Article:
• MC: Hiring problem: no easy way to tell if a person is going to be good in customer service until you hear someone on the phone or see them in front of a customer.  
  • AS: Business and HR likes rote checklists
  • EM: wants more analysis on exceptional customer service.  What does it look like?  Predictive and anticipatory.  Are the best ones teachers?
  • EV: Skill required at many levels and a lot of risk.
  • AS: Human Competence book link.  People get stuck in 'cargo cults' who build a culture around checklists but have no agility, creativity or out-of-the-box thinking. What is the desired result?
  • EM: Humor plays an important role of moving from business-only to personal / deeper relationship.  
  • AS: The "Cute-ify-ing" of authority.
  • EM: Citizenship and extending government services.  Can't force adoption.  
  • EV: The weight of service delivery can be a lot when you are a consultant.  Working as a team way better, reduces the risk.
  • EM: Great delivery comes from empowerment.  Career "pathing" makes a difference.   What paths are available for people that start as customer service?
  • EV: People who start in the field can wind up in powerful positions.  But is this a common path?  Methods: 1) revolving door 2) isolated service org 3) one where people go to other departments.
  • AS: Institutions act primarily to further their own existence.
  • MC: Going from line / delivery into managerial roles is not necessarily good.  Army did specialist ranks.  Managerial routes don't always make sense.
  • EM: Tech support should get into UX at some point.  Need a closed loop.  Tech support part of the design process, instrumental in designing the requirements, for example.  50% of problems are usability problems.  

Chat 3 - Measuring customer service

  • AS: Cargo cults further explained.  Tribes would keep hoping for the planes would keep coming.  Doing non-value adding things and hoping.  Opportunity to find low performers and bring them up (low hanging fruit).  Need to set priorities and focus.
  • EM: What and how are you measuring success and failure.  What is a meaningful failure?  Some people rewarding the wrong things and behaviors (like people fixing bad issues)...as it encourages more bad behavior in the future.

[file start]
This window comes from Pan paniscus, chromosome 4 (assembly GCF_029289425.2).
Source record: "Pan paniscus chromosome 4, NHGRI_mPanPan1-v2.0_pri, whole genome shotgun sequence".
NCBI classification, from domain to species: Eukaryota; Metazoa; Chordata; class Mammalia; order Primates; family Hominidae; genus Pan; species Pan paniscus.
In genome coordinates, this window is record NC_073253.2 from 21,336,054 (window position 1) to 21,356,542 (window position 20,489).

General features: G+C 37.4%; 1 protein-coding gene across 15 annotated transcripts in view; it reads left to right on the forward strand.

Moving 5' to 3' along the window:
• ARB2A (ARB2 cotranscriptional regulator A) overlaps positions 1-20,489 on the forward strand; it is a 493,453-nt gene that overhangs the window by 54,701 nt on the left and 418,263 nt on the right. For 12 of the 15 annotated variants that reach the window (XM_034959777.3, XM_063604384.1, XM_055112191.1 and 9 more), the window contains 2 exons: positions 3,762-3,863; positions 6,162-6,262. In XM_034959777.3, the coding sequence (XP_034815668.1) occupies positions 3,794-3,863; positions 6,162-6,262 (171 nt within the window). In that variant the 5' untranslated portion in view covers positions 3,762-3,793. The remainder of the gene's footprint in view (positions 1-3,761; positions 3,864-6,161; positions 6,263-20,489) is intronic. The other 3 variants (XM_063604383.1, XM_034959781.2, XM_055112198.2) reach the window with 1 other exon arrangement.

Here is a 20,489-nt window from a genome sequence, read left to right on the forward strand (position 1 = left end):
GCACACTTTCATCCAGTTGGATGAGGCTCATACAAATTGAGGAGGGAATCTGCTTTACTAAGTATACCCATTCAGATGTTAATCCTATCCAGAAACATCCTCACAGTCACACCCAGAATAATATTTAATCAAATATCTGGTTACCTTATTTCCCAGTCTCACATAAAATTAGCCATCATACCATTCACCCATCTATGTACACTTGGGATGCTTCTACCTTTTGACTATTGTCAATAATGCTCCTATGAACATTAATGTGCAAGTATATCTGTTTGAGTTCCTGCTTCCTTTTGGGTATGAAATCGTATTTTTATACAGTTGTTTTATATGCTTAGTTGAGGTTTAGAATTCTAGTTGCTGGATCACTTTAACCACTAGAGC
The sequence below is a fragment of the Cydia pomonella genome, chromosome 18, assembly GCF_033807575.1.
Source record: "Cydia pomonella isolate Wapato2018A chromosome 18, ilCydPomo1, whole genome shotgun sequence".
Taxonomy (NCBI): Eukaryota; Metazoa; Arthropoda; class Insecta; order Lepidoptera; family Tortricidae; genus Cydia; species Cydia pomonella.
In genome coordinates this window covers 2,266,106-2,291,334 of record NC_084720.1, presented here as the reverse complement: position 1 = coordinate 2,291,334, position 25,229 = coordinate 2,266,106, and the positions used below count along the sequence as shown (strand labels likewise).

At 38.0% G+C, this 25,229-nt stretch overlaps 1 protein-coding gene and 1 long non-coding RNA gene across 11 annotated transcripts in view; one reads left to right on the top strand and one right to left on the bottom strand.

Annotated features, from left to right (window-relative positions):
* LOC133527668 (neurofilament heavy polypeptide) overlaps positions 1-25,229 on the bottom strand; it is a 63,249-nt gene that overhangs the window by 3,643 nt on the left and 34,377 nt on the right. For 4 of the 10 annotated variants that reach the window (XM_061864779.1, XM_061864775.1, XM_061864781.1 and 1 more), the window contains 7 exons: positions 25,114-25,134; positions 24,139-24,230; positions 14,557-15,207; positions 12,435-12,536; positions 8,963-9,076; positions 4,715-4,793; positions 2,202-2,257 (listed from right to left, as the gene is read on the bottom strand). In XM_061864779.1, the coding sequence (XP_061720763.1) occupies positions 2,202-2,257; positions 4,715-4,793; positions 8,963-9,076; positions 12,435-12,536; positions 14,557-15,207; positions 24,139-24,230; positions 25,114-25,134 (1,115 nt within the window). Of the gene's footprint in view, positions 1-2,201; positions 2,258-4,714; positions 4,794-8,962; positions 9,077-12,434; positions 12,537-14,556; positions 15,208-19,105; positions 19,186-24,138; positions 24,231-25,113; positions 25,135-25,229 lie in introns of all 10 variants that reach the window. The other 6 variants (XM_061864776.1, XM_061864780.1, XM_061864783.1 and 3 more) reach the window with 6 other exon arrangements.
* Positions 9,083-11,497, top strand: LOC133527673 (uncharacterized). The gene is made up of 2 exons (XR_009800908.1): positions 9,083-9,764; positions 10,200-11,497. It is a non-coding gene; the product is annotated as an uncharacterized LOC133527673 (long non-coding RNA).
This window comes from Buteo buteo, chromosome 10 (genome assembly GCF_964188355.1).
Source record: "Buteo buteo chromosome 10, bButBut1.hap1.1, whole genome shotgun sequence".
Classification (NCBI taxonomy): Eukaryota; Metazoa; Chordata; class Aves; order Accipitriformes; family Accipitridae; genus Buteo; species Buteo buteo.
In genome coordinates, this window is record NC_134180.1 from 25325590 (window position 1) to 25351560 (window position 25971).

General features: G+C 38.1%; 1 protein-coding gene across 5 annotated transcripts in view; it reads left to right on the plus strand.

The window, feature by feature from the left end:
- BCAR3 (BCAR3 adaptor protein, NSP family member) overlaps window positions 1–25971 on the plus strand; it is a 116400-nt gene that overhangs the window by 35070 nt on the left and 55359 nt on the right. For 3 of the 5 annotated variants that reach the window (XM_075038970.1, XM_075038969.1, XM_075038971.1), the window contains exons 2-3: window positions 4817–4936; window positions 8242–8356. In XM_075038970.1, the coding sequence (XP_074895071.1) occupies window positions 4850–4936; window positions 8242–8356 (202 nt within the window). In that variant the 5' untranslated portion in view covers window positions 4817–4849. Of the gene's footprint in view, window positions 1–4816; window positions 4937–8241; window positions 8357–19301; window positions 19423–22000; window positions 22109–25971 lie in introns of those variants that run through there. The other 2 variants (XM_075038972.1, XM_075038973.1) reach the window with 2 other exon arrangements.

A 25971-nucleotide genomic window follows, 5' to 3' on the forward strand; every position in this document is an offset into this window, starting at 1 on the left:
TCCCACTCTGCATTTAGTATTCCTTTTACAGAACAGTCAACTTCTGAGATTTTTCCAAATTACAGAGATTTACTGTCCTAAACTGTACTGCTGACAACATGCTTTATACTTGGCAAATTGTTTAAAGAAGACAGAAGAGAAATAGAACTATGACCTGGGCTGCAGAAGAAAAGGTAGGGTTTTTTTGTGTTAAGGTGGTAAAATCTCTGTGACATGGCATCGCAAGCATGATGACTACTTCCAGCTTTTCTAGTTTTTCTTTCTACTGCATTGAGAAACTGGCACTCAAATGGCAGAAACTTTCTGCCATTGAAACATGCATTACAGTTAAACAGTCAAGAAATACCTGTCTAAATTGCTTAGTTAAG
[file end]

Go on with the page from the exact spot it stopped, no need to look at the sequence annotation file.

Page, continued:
• MC: Celebrate the architects or the recovery team?  Information overload can be bad.  Not good to just get all the info.  Know the questions.
  • EM: Designing good metrics is a trick.  Need to avoid bias and ask good questions (need good science).  There's a wrong way to ask questions and gather info.  Witch hunts, for examples, not a great way to gather info or do science.
  • AS: Absurd metric examples.  "How slurred is their voice?"
  • EV: Instrumentation and telemetry a big part of this (more is good) but still need filters and need to roll it up, prioritize, control, etc.  But more data generally a good thing.
  • MC: Text-to-speech analysis is important and good feedback source.  Changes many things.
  • EM: The relationship and rapport allows us to get better data.  Have users participate in the process.
  • EV: Cost of getting feedback reducing through better instrumented products.  Doesn't require customers to actively give feedback but do through use instead.  Build the feedback system right into the product like a vacuum could detect it being kicked or sworn at.
  • EM: Want a closed feedback loop where the feedback you gave was finally told to you that your comment mattered, when and how.  
  • AS: Investment and significance.  
  • EV: Investment happens on both sides: the customer and the provider.  Both need to be invested and quid pro quo may be needed.
  • AS: Speculation and investment.  A financial question.
  • EV: Human capital is next.